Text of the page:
Eventually a King in Tibet, Jangchub Od invited him to come to Tibet in hopes of restoring morality to many of the monks of Tibet. Atisha did so, and in so doing founded the Kadam lineage of Tibetan Buddhism.
The work 'Lamp for the Path to Enlightenment' which was written in order to answer some questions by the King became the basis for the Lam Rim tradition. Some of the key features of this tradition are
- That there is one final vehicle
- That meditation is necessary for wisdom
- That both wisdom and method are critical for success
- That moral discipline, i.e. any of the 7 pratimoksa vows established the basis for the Bodhisattva vow.
- That the so-called lower trainings, rather than being replaced by the higher ones were the basis of the higher ones and training in the Mahayana and Vajrayana required resting on a strong foundation.
He delineated 3 classes of persons according to capacity and motivation.
- The initial motivation consisted of those who wished to improve their lot in future lives
- Those of middling motivation sought not mere improvement but actual liberation from samsara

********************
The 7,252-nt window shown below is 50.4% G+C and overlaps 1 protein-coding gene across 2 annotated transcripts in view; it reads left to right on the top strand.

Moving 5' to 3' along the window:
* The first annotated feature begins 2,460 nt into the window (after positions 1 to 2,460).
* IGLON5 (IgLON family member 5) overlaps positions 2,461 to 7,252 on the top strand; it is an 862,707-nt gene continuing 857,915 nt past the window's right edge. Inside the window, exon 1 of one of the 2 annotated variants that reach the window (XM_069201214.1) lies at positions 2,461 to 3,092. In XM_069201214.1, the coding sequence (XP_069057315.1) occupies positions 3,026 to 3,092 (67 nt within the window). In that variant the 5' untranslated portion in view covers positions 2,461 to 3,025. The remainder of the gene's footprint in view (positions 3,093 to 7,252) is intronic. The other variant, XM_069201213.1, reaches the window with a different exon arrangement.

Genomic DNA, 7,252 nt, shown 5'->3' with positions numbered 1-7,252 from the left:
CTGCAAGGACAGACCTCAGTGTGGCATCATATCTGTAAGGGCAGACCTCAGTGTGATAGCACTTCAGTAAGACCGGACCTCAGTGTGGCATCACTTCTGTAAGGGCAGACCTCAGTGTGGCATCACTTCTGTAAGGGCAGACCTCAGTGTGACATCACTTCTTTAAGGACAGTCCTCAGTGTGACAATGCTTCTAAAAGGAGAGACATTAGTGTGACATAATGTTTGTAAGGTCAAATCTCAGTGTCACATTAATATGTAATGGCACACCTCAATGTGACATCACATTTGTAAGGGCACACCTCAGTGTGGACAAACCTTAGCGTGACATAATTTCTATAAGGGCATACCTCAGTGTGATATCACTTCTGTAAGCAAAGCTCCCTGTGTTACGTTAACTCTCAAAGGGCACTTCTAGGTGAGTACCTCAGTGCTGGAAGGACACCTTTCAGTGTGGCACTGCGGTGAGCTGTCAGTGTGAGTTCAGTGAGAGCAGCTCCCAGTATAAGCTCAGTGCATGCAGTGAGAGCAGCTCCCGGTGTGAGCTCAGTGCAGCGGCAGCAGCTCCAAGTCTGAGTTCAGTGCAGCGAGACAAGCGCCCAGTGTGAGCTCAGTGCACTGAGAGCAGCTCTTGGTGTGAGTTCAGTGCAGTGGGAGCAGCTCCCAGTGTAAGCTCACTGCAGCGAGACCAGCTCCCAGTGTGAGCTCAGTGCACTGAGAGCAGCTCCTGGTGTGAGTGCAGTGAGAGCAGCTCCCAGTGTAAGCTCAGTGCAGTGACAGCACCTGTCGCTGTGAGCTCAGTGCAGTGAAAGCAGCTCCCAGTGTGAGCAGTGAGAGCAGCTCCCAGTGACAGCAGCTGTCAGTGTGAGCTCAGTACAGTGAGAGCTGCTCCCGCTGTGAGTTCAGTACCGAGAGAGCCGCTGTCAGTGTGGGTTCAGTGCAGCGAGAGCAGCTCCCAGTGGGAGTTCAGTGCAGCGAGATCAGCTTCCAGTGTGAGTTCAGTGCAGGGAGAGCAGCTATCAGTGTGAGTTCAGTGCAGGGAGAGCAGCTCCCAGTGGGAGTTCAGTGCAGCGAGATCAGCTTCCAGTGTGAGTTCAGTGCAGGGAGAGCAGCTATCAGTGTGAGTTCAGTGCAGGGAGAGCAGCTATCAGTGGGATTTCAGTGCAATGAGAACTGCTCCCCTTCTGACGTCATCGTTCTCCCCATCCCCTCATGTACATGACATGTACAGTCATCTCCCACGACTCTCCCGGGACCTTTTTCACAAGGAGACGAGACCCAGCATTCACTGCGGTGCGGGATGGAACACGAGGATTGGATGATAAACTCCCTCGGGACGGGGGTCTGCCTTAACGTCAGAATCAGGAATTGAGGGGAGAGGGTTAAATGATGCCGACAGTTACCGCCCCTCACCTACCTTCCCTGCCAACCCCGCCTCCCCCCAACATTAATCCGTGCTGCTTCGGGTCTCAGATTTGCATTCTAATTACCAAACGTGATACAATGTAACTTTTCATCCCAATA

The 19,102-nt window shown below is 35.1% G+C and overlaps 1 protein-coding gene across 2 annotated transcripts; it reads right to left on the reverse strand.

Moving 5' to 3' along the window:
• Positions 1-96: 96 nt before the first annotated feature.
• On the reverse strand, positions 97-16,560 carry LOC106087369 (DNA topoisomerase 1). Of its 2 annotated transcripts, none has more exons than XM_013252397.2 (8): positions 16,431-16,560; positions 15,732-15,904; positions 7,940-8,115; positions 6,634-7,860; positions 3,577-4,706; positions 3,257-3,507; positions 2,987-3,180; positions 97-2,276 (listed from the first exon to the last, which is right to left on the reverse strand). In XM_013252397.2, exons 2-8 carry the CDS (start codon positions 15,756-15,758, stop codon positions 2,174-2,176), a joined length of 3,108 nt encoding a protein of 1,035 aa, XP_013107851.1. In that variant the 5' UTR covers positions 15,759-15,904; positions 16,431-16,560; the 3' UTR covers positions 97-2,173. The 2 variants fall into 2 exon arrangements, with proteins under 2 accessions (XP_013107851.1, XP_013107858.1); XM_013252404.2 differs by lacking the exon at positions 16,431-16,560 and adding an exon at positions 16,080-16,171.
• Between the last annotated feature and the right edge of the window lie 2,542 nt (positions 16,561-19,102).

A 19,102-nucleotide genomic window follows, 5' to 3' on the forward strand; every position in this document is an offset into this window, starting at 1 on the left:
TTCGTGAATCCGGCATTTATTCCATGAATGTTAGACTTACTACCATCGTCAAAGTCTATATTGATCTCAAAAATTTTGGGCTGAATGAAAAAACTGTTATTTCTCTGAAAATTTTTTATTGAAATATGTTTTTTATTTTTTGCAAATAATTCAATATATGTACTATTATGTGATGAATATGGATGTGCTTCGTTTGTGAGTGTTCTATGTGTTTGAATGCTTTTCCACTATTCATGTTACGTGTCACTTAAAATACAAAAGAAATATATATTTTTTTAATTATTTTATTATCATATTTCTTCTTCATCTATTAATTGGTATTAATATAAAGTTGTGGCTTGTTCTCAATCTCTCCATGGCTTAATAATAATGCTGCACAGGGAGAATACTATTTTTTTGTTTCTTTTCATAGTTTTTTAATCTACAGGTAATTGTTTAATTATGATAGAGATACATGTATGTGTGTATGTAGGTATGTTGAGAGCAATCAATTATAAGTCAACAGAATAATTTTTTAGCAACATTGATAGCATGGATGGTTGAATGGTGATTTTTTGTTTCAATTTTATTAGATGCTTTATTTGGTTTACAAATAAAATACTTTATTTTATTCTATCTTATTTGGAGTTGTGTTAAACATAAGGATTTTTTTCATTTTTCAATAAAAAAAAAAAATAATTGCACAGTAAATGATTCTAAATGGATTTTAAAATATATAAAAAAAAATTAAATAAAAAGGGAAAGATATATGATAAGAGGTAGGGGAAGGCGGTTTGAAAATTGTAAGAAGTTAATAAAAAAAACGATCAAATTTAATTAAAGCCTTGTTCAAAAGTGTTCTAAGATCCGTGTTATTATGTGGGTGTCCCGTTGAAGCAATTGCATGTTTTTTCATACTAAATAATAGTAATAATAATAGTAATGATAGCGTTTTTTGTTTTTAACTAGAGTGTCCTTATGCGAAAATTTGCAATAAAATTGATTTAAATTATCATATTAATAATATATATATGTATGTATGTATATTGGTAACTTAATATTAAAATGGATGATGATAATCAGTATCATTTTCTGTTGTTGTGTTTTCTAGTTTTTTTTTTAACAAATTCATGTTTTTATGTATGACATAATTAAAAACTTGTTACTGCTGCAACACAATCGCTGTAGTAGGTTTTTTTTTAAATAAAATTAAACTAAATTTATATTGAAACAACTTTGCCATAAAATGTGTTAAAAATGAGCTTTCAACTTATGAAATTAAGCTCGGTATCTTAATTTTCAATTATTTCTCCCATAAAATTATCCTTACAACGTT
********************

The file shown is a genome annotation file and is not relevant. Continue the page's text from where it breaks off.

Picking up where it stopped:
- Those of advanced motivation sought to liberate all other sentient beings as well and for that purpose, pursue the goal of Buddhahood.
This Lam Rim lineage passed into the Kagyu lineage via Gampopa(1079-1153) who wedded the lineages of Atisha, notably the vast lineage of Asanga and the profound lineage of Nagarjuna with the blessing lineage of Milarepa.
It is this flowing together that became the Dakpo Kagyu and its offshoots including Karma, Drikung and Dukpa Kagyu. Lama Tsongkhapa (1357-1419), fused together many teachings of the lineages, including Kadam, Kagyu, and Sakya plus a close lineage received directly from Manjusri.
Tsongkhapa wrote extensively on the Lam Rim including his great, middling and small expositions. In addition he wrote the sNgag rim chen mo, his extensive treatment of the stages of the Vajrayana path.
What will and what will not be taught-
My intent is to present the teachings on karma, discipline (for lay people), the nature of samsara, impermanence, the preciousness of human rebirth, to cover the first two motivations, then bodhicitta and the first five perfections for the last motivation. the topic of wisdom will only briefly be discussed as it was in part discussed in the previous section on view.